Gastrointestinal Carcinoid Tumor and Receiving Social Security DisabilityThe building blocks of your body are cells. This is where cancer originates. When your body is functioning correctly, old cells die at the proper time and are replaced by new cells as you need them. Sometimes, this process does not work right. Old cells do not die like they ought to, and new cells are produced even when they are not needed. A tumor (mass) can be made by these excess cells. They can be either benign or malignant. Benign tumors are not cancer. Malignant tumors are cancer. A carcinoid tumor is classified as a neuroendocrine tumor. This means that these tumors begin in cells of your neuroendocrine system that make hormones. Because of this, a carcinoid tumor can also produce hormones and cause serious illness. A gastrointestinal carcinoid tumor is a cancer that begins in your gastrointestinal tract. It starts in the lining of your gastrointestinal tract. Your gastrointestinal tract is made up of your small intestine, large intestine and stomach. These organs are a part of your digestive system. It is estimated that between 11,000 and 12,000 people are diagnosed with a carcinoid tumor each year in the United States. Of this number, about two-thirds of these begin in the gastrointestinal tract. A gastrointestinal carcinoid tumor results from errors or mutations in a particular kind of cell in the lining of your gastrointestinal tract that produces hormones. These are the hormones that help regulate your digestive juices and the muscles that send food through your stomach and intestines. However, no one knows for sure what causes these errors or mutations to occur in these cells. Often, a gastrointestinal carcinoid tumor causes no signs or symptoms in the early stages of its development. These tumors usually grow slowly. If the cancer spreads (metastasizes) to other parts of your body, something known as carcinoid syndrome can happen. Signs and symptoms caused by carcinoid syndrome that you may experience include:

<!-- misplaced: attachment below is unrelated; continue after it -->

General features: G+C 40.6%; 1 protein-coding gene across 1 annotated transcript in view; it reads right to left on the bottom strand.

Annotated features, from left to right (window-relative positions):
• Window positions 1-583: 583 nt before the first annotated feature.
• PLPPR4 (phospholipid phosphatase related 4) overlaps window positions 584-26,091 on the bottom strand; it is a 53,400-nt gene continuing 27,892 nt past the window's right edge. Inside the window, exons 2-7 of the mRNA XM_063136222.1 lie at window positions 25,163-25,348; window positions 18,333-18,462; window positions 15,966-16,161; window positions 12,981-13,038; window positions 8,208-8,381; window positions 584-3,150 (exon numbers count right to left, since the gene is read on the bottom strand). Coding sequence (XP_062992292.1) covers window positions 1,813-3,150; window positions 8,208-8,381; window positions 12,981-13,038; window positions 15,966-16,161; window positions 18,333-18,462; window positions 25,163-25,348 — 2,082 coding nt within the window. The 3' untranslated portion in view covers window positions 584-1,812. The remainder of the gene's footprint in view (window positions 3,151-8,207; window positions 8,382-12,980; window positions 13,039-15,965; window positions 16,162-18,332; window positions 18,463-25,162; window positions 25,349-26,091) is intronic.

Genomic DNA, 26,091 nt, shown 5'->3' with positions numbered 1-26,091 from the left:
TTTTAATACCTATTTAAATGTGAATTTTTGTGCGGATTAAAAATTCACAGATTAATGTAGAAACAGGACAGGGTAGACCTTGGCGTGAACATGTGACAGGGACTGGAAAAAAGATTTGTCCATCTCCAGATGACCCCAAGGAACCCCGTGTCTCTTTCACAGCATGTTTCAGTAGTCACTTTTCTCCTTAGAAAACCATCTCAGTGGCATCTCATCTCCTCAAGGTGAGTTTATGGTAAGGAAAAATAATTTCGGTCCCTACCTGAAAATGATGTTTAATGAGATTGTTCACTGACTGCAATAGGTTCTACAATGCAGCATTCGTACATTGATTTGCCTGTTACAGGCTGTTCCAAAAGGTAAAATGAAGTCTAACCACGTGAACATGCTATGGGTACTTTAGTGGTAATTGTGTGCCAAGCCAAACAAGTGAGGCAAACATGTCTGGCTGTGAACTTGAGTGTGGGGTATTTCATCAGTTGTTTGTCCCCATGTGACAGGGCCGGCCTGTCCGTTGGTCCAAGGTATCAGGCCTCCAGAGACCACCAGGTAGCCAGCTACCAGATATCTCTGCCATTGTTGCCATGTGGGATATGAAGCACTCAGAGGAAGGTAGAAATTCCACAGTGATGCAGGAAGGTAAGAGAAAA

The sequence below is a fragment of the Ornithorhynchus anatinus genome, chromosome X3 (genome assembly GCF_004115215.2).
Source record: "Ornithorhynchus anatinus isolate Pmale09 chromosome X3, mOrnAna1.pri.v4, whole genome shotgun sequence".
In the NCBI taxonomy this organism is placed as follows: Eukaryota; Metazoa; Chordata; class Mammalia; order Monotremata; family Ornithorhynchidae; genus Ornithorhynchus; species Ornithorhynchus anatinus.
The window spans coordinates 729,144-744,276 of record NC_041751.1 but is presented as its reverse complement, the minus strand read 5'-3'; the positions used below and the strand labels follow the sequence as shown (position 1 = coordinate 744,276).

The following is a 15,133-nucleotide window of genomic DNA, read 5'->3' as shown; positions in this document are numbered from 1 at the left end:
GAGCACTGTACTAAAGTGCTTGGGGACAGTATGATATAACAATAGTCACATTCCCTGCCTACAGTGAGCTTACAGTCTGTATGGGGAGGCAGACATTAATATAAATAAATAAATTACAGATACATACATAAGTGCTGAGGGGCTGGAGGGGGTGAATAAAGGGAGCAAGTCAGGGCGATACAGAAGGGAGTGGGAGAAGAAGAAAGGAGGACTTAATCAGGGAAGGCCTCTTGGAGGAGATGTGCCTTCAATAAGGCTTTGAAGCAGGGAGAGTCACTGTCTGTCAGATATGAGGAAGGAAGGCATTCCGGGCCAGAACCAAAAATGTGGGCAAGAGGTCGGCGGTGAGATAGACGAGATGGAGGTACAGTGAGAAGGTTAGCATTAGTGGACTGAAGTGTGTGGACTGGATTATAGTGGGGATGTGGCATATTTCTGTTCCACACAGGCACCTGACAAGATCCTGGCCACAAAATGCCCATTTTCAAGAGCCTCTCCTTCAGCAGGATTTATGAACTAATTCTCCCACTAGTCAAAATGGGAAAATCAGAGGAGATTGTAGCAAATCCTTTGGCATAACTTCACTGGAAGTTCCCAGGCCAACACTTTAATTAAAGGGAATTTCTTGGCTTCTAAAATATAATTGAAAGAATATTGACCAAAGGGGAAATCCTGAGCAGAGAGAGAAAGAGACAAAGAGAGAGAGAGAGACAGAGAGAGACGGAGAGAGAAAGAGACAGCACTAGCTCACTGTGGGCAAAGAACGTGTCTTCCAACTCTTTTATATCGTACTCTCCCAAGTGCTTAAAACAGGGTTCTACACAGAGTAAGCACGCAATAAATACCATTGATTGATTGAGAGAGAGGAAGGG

- A feeling of fullness or pain in your abdomen
- A feeling of warmth or redness in your neck and face
- Shortness of breath
- A fast heart rate
- Swelling of your ankles and feet.